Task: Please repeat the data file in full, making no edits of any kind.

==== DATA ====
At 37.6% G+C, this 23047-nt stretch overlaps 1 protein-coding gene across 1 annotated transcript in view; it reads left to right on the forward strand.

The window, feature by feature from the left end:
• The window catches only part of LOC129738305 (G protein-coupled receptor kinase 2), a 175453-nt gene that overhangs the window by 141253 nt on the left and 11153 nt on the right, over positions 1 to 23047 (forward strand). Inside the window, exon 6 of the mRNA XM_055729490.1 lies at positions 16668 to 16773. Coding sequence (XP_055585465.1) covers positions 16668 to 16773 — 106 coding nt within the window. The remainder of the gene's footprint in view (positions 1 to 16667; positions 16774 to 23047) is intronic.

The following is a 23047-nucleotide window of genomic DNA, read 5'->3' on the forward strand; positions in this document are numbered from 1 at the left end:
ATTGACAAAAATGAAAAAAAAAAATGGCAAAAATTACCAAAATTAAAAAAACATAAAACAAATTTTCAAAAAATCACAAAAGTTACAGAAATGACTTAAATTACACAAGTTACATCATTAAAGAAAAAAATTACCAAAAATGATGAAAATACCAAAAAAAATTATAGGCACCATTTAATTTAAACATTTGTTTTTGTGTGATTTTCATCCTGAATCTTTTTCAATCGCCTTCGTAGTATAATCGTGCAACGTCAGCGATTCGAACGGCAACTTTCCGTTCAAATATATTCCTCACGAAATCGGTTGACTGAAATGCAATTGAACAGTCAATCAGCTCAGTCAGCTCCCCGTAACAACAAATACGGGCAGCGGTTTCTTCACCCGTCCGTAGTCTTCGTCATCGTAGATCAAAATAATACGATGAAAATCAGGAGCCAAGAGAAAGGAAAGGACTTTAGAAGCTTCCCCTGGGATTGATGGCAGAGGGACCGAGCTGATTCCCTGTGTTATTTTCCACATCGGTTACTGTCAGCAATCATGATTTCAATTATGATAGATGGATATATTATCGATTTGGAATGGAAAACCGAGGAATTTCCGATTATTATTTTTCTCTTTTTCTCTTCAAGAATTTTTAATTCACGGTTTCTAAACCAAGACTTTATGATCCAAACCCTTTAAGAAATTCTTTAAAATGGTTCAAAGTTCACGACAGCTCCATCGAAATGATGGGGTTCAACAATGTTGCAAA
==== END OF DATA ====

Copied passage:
At 37.6% G+C, this 23047-nt stretch overlaps 1 protein-coding gene across 1 annotated transcript in view; it reads left to right on the forward strand.

The window, feature by feature from the left end:
• The window catches only part of LOC129738305 (G protein-coupled receptor kinase 2), a 175453-nt gene that overhangs the window by 141253 nt on the left and 11153 nt on the right, over positions 1 to 23047 (forward strand). Inside the window, exon 6 of the mRNA XM_055729490.1 lies at positions 16668 to 16773. Coding sequence (XP_055585465.1) covers positions 16668 to 16773 — 106 coding nt within the window. The remainder of the gene's footprint in view (positions 1 to 16667; positions 16774 to 23047) is intronic.

The following is a 23047-nucleotide window of genomic DNA, read 5'->3' on the forward strand; positions in this document are numbered from 1 at the left end:
ATTGACAAAAATGAAAAAAAAAAATGGCAAAAATTACCAAAATTAAAAAAACATAAAACAAATTTTCAAAAAATCACAAAAGTTACAGAAATGACTTAAATTACACAAGTTACATCATTAAAGAAAAAAATTACCAAAAATGATGAAAATACCAAAAAAAATTATAGGCACCATTTAATTTAAACATTTGTTTTTGTGTGATTTTCATCCTGAATCTTTTTCAATCGCCTTCGTAGTATAATCGTGCAACGTCAGCGATTCGAACGGCAACTTTCCGTTCAAATATATTCCTCACGAAATCGGTTGACTGAAATGCAATTGAACAGTCAATCAGCTCAGTCAGCTCCCCGTAACAACAAATACGGGCAGCGGTTTCTTCACCCGTCCGTAGTCTTCGTCATCGTAGATCAAAATAATACGATGAAAATCAGGAGCCAAGAGAAAGGAAAGGACTTTAGAAGCTTCCCCTGGGATTGATGGCAGAGGGACCGAGCTGATTCCCTGTGTTATTTTCCACATCGGTTACTGTCAGCAATCATGATTTCAATTATGATAGATGGATATATTATCGATTTGGAATGGAAAACCGAGGAATTTCCGATTATTATTTTTCTCTTTTTCTCTTCAAGAATTTTTAATTCACGGTTTCTAAACCAAGACTTTATGATCCAAACCCTTTAAGAAATTCTTTAAAATGGTTCAAAGTTCACGACAGCTCCATCGAAATGATGGGGTTCAACAATGTTGCAAA